When the telescope was ordered, Grubb gave a delivery time of 12 months from the delivery of the glass for the object glass. The flint disc was delivered a few months later in August 1894. An accident in the manufacture of the crown disc delayed its delivery until 19  March 1895. The manufacture of the telescope ended up taking slightly longer than originally anticipated. It was almost complete and ready for inspection at Grubb’s works in Dublin by May 1896. Erection at Greenwich began that November 1896, the telescope being ready for use in April 1897. Testing of the 26-inch objective showed there was coma in the images and that this could only be corrected by an alteration in the curvature of the surfaces. The object-glass was sent back Dublin for refiguring in August 1897, being returned to Greenwich on 16 May 1898. Meanwhile, it was found that the mirror of the 30-inch reflector supplied by Common had a focal length greater than the tube had been designed for the consequence of which was that it was not practicable to take photographs with it at the primary focus. Common proposed to supply a replacement with the correct focal length of 11 feet 3 inches. In the event, the replacement, which was supplied on 1 September 1898, had a focal length which was two inches greater. Various other minor adjustments and alterations were also made.

 

Observing programme

The intention here is to give a flavour of how the telescopes were used rather than a fully inclusive account.

The 30-inch Reflector featured in the press on three memorable occasions. The first was after Philibert Melotte discovered the eighth satellite of Jupiter in February 1908. The discovery, which took a while to confirm, was mentioned by Turner in a letter to The Times published on 13 January 1909 and in a follow up article the following week (on 20 January). The second occasion was later in 1909 when observatories around the world raced each other to be the first to see Halley’s Comet which was due to return after an absence of 75 years. The most accurate prediction of its return to perihelion had been made by Crommelin and Cowell at Greenwich who predicted a date of 16 April (later refined to the early hours of 17 April). In the event, the comet reached perihelion some three days later than predicted.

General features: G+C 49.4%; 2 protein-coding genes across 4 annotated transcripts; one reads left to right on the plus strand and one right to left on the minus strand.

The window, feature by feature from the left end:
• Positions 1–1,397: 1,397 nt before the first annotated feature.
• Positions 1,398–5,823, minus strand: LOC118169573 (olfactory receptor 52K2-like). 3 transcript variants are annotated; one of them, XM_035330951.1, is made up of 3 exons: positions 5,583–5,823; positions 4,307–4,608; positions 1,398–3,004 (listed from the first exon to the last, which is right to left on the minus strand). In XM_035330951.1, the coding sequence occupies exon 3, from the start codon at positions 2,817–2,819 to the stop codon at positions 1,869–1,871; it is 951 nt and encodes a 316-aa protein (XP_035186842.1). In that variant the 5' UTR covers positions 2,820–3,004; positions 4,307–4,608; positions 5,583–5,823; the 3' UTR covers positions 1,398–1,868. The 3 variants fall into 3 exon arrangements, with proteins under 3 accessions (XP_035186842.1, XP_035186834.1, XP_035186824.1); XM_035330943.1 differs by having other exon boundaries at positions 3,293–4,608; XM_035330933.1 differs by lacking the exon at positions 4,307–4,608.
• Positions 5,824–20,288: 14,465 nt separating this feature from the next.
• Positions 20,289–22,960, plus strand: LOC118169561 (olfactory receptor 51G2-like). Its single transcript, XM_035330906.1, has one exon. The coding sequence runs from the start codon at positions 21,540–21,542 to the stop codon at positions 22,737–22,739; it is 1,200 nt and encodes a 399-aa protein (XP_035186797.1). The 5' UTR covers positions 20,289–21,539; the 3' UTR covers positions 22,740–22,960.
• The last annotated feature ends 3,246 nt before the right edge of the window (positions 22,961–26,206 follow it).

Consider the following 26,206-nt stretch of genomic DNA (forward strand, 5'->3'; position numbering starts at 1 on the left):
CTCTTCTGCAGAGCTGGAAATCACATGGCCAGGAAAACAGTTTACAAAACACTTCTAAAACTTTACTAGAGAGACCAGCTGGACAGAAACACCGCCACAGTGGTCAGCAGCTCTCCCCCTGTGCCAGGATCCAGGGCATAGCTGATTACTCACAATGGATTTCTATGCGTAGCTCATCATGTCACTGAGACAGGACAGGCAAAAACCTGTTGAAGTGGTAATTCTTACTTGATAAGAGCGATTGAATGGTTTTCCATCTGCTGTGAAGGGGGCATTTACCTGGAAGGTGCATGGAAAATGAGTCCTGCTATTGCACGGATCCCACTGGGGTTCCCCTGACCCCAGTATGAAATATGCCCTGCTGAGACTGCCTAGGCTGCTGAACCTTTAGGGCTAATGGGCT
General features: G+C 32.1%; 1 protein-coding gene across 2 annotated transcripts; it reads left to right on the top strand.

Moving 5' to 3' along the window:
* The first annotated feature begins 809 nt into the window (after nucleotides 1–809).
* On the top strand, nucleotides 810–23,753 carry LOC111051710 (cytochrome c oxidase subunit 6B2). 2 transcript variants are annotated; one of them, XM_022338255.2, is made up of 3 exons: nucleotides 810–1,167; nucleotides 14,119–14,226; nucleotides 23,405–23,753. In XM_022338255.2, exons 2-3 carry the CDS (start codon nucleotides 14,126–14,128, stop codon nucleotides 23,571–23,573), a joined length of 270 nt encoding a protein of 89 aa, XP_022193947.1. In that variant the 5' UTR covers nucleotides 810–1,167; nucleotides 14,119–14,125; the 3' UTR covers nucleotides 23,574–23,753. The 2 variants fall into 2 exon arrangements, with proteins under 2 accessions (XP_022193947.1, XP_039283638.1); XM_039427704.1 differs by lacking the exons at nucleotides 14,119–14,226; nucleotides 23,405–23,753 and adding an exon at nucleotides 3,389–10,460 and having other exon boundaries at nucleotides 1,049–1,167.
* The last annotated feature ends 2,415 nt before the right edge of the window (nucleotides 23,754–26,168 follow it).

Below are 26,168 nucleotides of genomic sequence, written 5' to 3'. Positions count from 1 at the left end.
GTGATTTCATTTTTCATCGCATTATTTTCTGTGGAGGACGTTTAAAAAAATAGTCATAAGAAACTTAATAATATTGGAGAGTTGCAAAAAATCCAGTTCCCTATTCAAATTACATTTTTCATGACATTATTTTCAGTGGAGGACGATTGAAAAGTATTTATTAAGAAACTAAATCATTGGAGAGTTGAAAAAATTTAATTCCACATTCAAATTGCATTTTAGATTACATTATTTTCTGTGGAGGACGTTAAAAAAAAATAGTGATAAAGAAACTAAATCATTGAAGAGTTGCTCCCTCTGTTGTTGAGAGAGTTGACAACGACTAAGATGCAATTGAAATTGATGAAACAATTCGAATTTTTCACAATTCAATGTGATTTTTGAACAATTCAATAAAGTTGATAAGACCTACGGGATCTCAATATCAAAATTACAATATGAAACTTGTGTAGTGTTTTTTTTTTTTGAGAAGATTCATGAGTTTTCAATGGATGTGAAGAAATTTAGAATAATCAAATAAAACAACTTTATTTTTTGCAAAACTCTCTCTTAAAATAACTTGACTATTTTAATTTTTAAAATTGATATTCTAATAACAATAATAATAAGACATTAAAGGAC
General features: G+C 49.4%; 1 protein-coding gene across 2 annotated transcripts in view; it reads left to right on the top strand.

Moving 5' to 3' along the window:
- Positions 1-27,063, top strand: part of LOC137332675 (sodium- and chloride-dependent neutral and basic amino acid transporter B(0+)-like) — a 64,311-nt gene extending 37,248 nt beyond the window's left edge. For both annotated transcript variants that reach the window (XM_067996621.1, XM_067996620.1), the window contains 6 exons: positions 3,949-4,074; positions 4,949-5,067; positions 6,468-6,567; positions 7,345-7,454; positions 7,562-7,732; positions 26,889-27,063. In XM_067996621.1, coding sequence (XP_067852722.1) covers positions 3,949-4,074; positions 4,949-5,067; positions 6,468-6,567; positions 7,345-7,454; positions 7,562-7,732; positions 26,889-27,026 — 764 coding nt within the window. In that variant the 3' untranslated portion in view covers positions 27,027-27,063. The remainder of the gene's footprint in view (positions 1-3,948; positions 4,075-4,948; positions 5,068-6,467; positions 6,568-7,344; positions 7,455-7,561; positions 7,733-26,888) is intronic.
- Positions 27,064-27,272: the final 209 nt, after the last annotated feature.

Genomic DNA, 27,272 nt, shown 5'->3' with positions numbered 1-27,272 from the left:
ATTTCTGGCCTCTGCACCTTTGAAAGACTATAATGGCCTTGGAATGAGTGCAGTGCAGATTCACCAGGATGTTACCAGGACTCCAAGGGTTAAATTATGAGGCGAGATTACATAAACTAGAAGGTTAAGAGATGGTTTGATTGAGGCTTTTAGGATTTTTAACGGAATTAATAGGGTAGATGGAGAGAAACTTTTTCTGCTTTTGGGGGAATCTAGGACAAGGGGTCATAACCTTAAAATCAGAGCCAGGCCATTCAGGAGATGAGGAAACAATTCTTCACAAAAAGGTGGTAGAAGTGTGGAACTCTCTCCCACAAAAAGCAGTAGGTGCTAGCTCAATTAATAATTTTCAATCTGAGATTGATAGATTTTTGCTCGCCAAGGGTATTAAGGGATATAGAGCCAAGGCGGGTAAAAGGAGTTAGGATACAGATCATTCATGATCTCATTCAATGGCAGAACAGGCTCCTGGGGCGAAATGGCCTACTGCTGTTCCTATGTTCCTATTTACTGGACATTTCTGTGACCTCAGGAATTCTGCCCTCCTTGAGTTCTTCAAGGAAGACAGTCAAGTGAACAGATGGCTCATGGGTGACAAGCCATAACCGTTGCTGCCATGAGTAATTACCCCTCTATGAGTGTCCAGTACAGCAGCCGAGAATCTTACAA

The third occasion was in 1957 when Chief Assistant, Olin Eggen, was famously photographed preparing the telescope for an attempt at photographing the world’s first artificial satellite, Sputnik 1, which had been launched by the Russians on 4 October.

Although the telescopes were up and running by the end of 1898, Maunder was to comment that by August 1900 regular work with the spectroscope on the 30-inch Reflector had not yet commenced. It quite possibly never did. It seems to have been used for the first time on a fairly regular basis in the summer of 1902 and then seemingly not at all. From 1906 the Astronomer Royal dropped the section in which the observations were reported from his annual report.

In 1924/5, the 30-inch Reflector began to be used for the colour temperature work on stars by comparing their spectra with that of a carbon arc. By a movement of the convex mirror of the telescope through a distance of three inches from the normal position in which a parallel beam was sent though the prismatic camera, a similar parallel beam was sent from a carbon arc mounted on the roof of the Octagon Room. The spectrograph was reconstructed in 1927/8. This use of the 30-inch Reflector ceased in 1934/5 when the programme was transferred to the newly installed 36-inch Yapp Reflector.

In 1988, Michael Lowne published a paper on the object-glass of the 12.8-inch Merz, which since 1897 had been in use as the guiding telescope for the 26-inch Refractor. In the paper, which was titled, The Object-Glass of the Greenwich Great Equatorial Telescope, he included a section on the observing programme carried out with the 26-inch Refractor. This makes interesting reading and is reproduced below:

‘Major programmes at Green­wich included photography of satellites for position (mainly Neptune’s satellite Triton, but those of Mars, Jupiter and Saturn were also studied), contributions to the observations of Eros in 1901 and 1930-31 for the solar parallax determinations, stellar parallaxes, proper motions, and photometry in the Kapteyn Selected Areas. The number of exposures made with the 26-inch at Greenwich is not easy to determine: plates taken with the 30-inch reflector carried on the same mounting were numbered in the same series. Up to the start of the parallax programme in 1911, only about 4000 plates had been obtained with the two telescopes, but by 1939 the total had exceeded 30000 of which probably about 25000 were taken with the 26-inch.